- This week’s South Carolina Primary saw New Gingrich emerge in a landslide victory over Mitt Romney and the rest of the runners in the race-to-race-against-Obama. Pew Forum released an exit report on the religious breakdown of the voters, noting that Gingrich took both the evangelical vote and that of those who consider it important that a candidate shares their religious views (curious, as Gingrich is a former-evangelical now-Catholic).
- Writing on the South Carolina primary, president of the Secular Coalition for America Dr. Herb Silverman contributed a piece to the HuffPo citizens coverage of the 2012 race on Stephen Colbert’s endorsement of Herman Cain.
- Mitt released his tax returns this week, revealing that he gives $20 million dollars annually to the Mormon church. WaPo columnist Lisa Miller points to this and a number of (ahem…biased) sources to suggest that religious people are, on the whole, more generous. Barring a simple correlation-causation mistake, I think it’s beyond silly to say, as she does, that someone might be “nicer” simply because they ascribe to specific faith tradition. Do you think she’s onto something?
- On the topic of the Romulan family, a piece in Gawker looks at the conversion of Mitt’s father-in-law from “staunch atheism” to Mormonism.
- In the 18,431,235th Republican presidential debate of this election cycle, GOP candidates discussed how their religious beliefs will or should affect their roles as president.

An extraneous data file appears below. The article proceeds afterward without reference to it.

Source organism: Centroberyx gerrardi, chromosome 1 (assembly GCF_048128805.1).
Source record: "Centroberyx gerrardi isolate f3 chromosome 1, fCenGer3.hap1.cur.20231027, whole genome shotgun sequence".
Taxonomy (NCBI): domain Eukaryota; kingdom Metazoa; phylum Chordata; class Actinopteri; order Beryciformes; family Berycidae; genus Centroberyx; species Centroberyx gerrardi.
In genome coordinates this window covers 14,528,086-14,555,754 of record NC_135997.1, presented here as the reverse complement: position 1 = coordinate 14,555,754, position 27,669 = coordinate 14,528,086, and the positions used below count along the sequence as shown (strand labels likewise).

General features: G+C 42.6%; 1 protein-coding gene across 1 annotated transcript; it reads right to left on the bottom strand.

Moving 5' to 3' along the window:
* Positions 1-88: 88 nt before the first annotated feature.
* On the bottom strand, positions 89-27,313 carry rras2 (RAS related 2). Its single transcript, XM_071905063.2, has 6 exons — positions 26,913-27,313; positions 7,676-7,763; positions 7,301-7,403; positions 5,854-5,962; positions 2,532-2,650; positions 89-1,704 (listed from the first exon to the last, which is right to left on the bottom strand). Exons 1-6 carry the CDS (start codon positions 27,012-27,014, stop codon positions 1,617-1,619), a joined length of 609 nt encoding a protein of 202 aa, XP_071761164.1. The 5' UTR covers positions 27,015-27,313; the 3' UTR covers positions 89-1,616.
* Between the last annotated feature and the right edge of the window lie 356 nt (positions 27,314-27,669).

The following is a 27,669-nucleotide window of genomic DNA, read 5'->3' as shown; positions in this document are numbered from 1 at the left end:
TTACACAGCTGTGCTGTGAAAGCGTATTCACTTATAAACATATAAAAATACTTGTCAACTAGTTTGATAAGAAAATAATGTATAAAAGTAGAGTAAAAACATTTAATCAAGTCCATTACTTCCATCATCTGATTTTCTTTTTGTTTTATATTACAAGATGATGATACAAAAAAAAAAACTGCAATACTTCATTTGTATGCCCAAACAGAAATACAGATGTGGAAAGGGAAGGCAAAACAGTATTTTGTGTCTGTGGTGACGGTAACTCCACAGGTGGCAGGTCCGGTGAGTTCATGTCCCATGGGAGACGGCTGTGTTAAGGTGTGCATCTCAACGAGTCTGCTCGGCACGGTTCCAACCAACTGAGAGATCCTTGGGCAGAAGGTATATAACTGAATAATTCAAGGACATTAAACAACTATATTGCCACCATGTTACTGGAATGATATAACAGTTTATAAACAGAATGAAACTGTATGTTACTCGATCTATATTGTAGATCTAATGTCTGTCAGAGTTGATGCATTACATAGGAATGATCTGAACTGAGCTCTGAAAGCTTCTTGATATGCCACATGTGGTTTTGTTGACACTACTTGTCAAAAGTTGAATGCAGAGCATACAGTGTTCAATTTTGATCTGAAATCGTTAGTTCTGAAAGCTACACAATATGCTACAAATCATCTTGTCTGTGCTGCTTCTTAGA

- Turning our attention briefly away from the fiery-topic GOP race, the Obama administration, in addition to delivering this year’s State of the Union address, upheld a health care mandate requiring almost all employers’ insurance plans– including many Catholic organizations, which met criticism– to provide contraceptive services to women at no cost. Analysts worry that this might pose an obstacle to the Catholic votership as the incumbent president seeks reelection. Small price for women’s reproductive freedom, if you ask me.
- And finally, a bit off-topic: Seemingly in an effort to garner support for the forthcoming Florida primary, Newt Gingrich, in all his scientific credibility, revived a Bush II promise that, if elected, he’d annex a new state by the end of 2020: on the moon. Without increasing NASA’s budget. In a time of financial austerity. A number of astrophysicists weighed in on the economic near-impossibility of the idea, but here’s everyone’s favorite, Neil DeGrasse Tyson, who notes that, if possible, “the world” ought to have a moon base, to “push civilization as a whole forward in a way we never imagined before.”